The beast

by Jenny

The crowd surges ahead of me, rippling out as far as the eye can see, like the hide of some great beast, stretching out, flexing, testing its strength as if preparing for battle. The air ripples, charged with nervous excitement as we gather here in our thousands on this dull, grey, unspecial October morning.

All around me people are tense, waiting. Some stretch their limbs, some talk in quick, machine-gun bursts, eyes casting out over the crowd ahead. I stand silent and still trying to quell the snakes churning in my belly, trying to tell myself that I can do this. I will do it.

Somewhere in the noise, within the blaring music, the babbling commentator, the cheering crowd, I can hear the quiet rustling of the race numbers pinned to our chests like shields.

Then, quite suddenly, we are moving. A slow, shambling, shuffling towards the start. It is a sliver of orange electric light in the distance that grows and grows until suddenly it is looming overhead, roaring its terrible, thundering music over the bellowing onlookers and we are running.

The start is strong. People laugh and talk and shout words of encouragement. The pace is steady, the mood is bright. There is a man dressed as a bee and another as a hotdog. A group of women in matching charity t-shirts power together through the crowds. The world is awash with greens and reds and oranges. Fluorescent stripes and flicking ponytails, peaked caps and foreheads just beginning to prickle with sweat.

It is only later that things begin to sour. At the 9th mile no-one is laughing. I am surrounded by a sea of clenched jaws and sour sweat, determined grimaces, eyes down, one foot heavy, leaden in front of the other, again and again and again.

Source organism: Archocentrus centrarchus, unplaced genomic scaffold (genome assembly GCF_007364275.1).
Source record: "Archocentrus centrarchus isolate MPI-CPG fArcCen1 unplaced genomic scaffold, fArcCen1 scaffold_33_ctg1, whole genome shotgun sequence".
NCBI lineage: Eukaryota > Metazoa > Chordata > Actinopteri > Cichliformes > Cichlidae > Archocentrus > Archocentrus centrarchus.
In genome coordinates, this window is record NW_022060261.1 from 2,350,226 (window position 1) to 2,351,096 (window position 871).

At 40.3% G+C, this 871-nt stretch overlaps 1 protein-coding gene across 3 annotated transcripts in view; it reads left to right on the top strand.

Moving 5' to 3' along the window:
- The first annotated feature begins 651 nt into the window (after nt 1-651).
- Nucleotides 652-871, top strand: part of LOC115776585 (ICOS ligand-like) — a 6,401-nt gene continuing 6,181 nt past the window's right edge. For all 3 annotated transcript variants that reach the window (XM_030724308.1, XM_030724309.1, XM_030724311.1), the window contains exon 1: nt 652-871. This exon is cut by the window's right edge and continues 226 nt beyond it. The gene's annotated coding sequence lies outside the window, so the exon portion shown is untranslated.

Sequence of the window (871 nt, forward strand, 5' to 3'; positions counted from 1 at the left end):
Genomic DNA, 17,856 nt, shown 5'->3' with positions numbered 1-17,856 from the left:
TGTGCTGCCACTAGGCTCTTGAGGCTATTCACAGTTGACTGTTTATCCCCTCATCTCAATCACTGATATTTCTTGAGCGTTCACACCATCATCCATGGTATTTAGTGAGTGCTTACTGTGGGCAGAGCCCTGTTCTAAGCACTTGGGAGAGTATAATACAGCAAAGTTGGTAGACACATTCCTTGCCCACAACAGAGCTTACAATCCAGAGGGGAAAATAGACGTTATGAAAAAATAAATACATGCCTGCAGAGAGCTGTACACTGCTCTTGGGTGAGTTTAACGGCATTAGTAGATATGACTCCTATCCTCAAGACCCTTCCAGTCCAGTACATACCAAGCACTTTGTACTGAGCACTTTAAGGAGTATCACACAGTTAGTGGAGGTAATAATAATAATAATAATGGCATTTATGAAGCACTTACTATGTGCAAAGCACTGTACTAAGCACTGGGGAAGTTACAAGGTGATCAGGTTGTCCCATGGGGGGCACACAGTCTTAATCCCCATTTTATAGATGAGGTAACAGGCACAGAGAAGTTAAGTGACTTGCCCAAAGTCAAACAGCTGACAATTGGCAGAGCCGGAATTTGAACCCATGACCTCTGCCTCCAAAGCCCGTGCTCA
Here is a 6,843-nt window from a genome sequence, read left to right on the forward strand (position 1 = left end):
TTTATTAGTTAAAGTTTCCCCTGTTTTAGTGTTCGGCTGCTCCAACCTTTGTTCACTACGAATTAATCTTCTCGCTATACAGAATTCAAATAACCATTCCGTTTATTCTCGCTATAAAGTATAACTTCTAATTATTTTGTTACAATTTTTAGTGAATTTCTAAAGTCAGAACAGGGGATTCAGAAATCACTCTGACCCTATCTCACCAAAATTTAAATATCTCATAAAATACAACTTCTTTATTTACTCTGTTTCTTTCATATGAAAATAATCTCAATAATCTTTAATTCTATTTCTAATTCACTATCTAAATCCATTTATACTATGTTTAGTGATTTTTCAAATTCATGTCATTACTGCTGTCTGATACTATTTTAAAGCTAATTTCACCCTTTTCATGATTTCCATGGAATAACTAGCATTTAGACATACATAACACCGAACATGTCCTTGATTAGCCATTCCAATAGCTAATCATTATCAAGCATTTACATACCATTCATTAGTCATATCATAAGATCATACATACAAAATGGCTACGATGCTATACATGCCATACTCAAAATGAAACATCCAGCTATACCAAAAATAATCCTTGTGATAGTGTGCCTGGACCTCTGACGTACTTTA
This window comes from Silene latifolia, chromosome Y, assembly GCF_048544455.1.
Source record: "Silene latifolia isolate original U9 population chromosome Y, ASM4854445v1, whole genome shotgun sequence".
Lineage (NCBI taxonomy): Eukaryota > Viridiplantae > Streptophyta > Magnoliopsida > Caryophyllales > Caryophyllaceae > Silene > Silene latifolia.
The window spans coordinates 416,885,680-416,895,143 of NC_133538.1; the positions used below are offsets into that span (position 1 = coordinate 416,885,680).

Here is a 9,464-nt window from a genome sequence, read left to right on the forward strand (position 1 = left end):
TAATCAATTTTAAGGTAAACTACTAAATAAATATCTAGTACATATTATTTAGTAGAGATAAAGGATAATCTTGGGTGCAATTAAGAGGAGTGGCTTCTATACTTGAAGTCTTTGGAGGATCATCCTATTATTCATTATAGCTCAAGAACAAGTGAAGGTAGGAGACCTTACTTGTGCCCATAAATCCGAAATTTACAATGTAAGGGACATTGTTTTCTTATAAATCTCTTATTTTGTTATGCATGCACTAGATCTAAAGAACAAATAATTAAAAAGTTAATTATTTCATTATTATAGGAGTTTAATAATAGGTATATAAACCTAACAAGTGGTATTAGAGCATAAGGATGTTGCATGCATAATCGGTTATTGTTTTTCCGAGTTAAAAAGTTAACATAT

My mind wanders, spinning away from the cheering people and their children handing out sugary sweets, leaving behind the pain of my thighs and the burning in my chest. My thoughts flit among the mundane: last night’s meal of pasta and sauce, how soft my duvet had felt before I left it, the shower plughole clogged with strings of my housemate’s long brown hair. Anything that isn’t this road, this pain, this terrible, relentless beast that will not be beaten.

But then comes mile twelve. We pass the brass band and the end is in sight. Someone pats me encouragingly on the back and we share a quick smile that carries worlds within it. The last push over the last hill, through the straggling remains of the crowd who still clap and cheer. As one we round the corner and pour, like water, across the finish.

Fire rages through every muscle, my throat burns and my fist clenches over the medal they press into my clammy palm. Nausea rises in my belly, pain swims in my eyes. Even stopping running doesn’t stop the painMy back is drenched in sweat and my feet are sore to bleeding. I lean heavily against the wall, waiting for it all to be over.

Until next year.